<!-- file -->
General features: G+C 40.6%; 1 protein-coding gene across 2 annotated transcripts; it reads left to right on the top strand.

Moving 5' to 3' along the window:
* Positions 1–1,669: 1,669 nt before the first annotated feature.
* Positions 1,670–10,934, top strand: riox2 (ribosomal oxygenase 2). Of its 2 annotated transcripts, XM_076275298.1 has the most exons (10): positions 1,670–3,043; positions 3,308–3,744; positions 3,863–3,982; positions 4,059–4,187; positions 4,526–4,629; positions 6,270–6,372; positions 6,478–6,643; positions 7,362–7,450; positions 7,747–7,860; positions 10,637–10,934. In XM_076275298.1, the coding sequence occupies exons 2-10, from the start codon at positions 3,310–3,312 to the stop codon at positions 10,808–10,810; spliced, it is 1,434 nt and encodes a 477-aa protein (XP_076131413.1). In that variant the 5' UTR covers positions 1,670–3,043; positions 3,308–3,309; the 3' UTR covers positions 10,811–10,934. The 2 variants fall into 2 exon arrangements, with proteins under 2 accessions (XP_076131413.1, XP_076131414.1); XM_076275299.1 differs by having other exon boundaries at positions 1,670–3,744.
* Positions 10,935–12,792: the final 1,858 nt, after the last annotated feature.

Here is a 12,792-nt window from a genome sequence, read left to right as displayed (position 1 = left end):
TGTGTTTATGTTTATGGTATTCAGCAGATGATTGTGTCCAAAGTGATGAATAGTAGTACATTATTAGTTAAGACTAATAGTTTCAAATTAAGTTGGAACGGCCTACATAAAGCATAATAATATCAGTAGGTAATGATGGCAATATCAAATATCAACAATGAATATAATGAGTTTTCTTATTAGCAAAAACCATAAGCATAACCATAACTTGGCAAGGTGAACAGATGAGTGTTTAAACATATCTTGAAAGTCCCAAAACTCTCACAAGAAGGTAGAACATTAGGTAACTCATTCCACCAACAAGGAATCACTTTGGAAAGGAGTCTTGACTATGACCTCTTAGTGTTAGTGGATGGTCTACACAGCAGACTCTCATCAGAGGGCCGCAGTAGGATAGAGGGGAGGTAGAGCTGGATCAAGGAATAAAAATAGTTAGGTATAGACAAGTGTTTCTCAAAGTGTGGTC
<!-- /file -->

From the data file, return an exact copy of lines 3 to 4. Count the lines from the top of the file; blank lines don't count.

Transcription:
* Positions 1–1,669: 1,669 nt before the first annotated feature.
* Positions 1,670–10,934, top strand: riox2 (ribosomal oxygenase 2). Of its 2 annotated transcripts, XM_076275298.1 has the most exons (10): positions 1,670–3,043; positions 3,308–3,744; positions 3,863–3,982; positions 4,059–4,187; positions 4,526–4,629; positions 6,270–6,372; positions 6,478–6,643; positions 7,362–7,450; positions 7,747–7,860; positions 10,637–10,934. In XM_076275298.1, the coding sequence occupies exons 2-10, from the start codon at positions 3,310–3,312 to the stop codon at positions 10,808–10,810; spliced, it is 1,434 nt and encodes a 477-aa protein (XP_076131413.1). In that variant the 5' UTR covers positions 1,670–3,043; positions 3,308–3,309; the 3' UTR covers positions 10,811–10,934. The 2 variants fall into 2 exon arrangements, with proteins under 2 accessions (XP_076131413.1, XP_076131414.1); XM_076275299.1 differs by having other exon boundaries at positions 1,670–3,744.